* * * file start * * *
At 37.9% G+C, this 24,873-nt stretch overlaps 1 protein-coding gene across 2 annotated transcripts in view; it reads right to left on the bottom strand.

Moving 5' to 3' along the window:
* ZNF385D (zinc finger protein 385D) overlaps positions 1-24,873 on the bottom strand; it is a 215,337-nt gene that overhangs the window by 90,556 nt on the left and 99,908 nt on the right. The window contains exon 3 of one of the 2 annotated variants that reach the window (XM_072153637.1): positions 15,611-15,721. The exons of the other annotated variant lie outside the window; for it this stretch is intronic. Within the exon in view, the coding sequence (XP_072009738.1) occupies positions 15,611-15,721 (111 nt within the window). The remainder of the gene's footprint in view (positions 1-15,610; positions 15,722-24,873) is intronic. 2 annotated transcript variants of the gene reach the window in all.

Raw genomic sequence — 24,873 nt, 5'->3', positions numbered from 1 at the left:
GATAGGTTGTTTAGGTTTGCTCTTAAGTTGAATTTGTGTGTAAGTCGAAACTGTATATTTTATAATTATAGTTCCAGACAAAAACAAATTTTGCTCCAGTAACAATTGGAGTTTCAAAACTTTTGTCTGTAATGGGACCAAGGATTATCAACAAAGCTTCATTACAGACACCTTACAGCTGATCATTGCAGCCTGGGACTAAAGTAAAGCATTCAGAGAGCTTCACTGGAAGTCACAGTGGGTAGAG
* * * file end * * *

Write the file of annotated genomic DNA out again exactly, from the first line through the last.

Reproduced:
At 37.9% G+C, this 24,873-nt stretch overlaps 1 protein-coding gene across 2 annotated transcripts in view; it reads right to left on the bottom strand.

Moving 5' to 3' along the window:
* ZNF385D (zinc finger protein 385D) overlaps positions 1-24,873 on the bottom strand; it is a 215,337-nt gene that overhangs the window by 90,556 nt on the left and 99,908 nt on the right. The window contains exon 3 of one of the 2 annotated variants that reach the window (XM_072153637.1): positions 15,611-15,721. The exons of the other annotated variant lie outside the window; for it this stretch is intronic. Within the exon in view, the coding sequence (XP_072009738.1) occupies positions 15,611-15,721 (111 nt within the window). The remainder of the gene's footprint in view (positions 1-15,610; positions 15,722-24,873) is intronic. 2 annotated transcript variants of the gene reach the window in all.

Raw genomic sequence — 24,873 nt, 5'->3', positions numbered from 1 at the left:
GATAGGTTGTTTAGGTTTGCTCTTAAGTTGAATTTGTGTGTAAGTCGAAACTGTATATTTTATAATTATAGTTCCAGACAAAAACAAATTTTGCTCCAGTAACAATTGGAGTTTCAAAACTTTTGTCTGTAATGGGACCAAGGATTATCAACAAAGCTTCATTACAGACACCTTACAGCTGATCATTGCAGCCTGGGACTAAAGTAAAGCATTCAGAGAGCTTCACTGGAAGTCACAGTGGGTAGAG